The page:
Doctors and other healthcare professionals found guilty of sexually abusing patients will be forced to turn in their licences for a minimum of five years under new legislation that overhauls disciplinary rules.
The NDP bill, dubbed An Act to Protect Patients, outlines a range of actions that would lead to a licence being revoked, including intercourse, sexual touching and masturbating in front of a patient.
Offences under the umbrella of sexual abuse carry the heaviest penalties, but new rules also apply to professionals guilty of sexual misconduct, which could include sexual remarks or voyeurism. Professionals who commit sexual misconduct also have to give up their licences, though regulatory colleges have the discretion to determine shorter suspensions up to five years.
On Tuesday, Alberta became the second province to introduce legislation after Ontario.
Health Minister Sarah Hoffman said the rules aim to make patients feel safe and improve transparency in the health-care sector.
“The age of impunity is over,” she said at a news conference after tabling the bill. “These crimes have been confined to the shadows for far too long and it’s time that they are brought into the light.”
Under the new rules, colleges will have to post information on a professional’s disciplinary history online for an indefinite period of time. They will also have to provide victims with access to counselling and establish patient-relations programs.
The legislation applies to 29 regulatory bodies, ranging from physicians to dental hygienists to x-ray technologists, to cover a total of about 100,000 professionals.
About two per cent of all complaints levied against health professionals in Alberta in 2015-17 related to sexual abuse or sexual misconduct, said the province. There were more than 100 complaints during that time. Other more common complaints ranged from misdiagnoses to bedside manner or problems with patient records.
In May, the College of Physicians and Surgeons of Alberta, which receives the most complaints in the province because of its size and scope, adopted a new mandate to seek “stricter sanctions.” The policy change was partly spurred by controversy surrounding Edmonton family physician Dr. Ismail Taher. His licence was restored despite two sexual assault convictions for inappropriately touching a patient and a nurse.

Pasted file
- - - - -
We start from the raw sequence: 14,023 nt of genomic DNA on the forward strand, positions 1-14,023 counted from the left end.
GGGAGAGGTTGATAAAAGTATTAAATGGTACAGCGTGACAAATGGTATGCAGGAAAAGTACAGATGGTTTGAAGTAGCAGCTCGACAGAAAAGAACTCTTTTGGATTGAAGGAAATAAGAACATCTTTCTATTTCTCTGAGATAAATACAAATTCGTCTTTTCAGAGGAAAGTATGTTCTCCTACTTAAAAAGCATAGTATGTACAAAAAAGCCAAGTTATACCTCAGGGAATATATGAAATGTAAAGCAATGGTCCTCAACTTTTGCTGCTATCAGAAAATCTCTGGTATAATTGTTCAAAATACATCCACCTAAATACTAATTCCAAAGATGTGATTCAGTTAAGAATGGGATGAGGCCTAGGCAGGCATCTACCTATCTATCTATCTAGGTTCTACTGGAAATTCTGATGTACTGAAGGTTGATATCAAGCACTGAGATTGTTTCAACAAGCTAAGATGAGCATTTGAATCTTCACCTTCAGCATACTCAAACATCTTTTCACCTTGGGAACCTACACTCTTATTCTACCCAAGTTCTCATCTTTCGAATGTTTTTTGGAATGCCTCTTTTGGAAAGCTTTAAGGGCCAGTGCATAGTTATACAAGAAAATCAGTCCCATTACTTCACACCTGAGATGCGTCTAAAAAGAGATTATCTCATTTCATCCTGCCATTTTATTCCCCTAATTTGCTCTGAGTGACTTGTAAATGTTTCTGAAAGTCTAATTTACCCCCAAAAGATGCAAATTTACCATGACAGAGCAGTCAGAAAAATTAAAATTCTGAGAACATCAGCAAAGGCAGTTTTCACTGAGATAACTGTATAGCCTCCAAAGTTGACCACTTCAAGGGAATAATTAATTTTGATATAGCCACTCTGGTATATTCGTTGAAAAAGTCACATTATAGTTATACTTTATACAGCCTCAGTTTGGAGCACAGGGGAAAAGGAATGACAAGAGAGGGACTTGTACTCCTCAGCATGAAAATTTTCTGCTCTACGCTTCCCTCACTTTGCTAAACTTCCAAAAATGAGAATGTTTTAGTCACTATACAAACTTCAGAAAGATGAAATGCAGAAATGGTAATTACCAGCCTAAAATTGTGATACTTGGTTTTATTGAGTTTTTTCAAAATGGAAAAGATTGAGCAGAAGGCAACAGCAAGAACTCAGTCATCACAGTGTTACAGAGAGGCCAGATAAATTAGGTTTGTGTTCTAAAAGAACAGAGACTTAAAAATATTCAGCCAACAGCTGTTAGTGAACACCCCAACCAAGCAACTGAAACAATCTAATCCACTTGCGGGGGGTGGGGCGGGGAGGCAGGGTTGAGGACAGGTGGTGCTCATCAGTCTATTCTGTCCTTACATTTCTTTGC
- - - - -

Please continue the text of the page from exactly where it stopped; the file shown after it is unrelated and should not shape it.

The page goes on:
His reinstatement came with conditions — including that he use a chaperone when seeing female patients — but the college said its scope of discipline was constrained by case law.
Under the current system, colleges are responsible for the disciplinary process and standards vary.
College of Physicians and Surgeons of Alberta deputy registrar Karen Mazurek lauded the mandatory supports for patients outlined in the legislation.
“It is such an uneven playing field,” she said.
While an investigation is underway, the college can take interim actions, including licence suspensions or putting conditions on a doctor’s practice, she said.
“You owe a duty of fairness to the physicians as well, so you have to take the time to do a proper investigation,” she said, adding it can take months. “At the same time, we need to be able to protect patients.”
Professionals who lose their licences during an investigation won’t be credited for that time if they face penalties.
Hoffman said some of the colleges and associations are nervous about creating an adequate fund to support patients after sexual abuse or sexual misconduct.
“Some of the smaller colleges have expressed that they might choose to pool their resources and work collaboratively in setting up that fund,” she said.
The amendments to the Health Professions Act don’t include deadlines for how long colleges have to launch an investigation after a complaint is filed, nor do the rules require a resolution within a certain time frame.
Patient complaints will go to a college or through an Alberta health advocate, at which point a complaints director would decide whether to launch an investigation. That can then lead to a tribunal hearing.
Other changes include that every hearing tribunal must include at least one public member with the same gender identity of the patient.
Appeals go through the Alberta Court of Appeal.
Health professionals will be able to reapply for their licences after the end of a licence ban or suspension.
If passed, the bill will take effect April 1.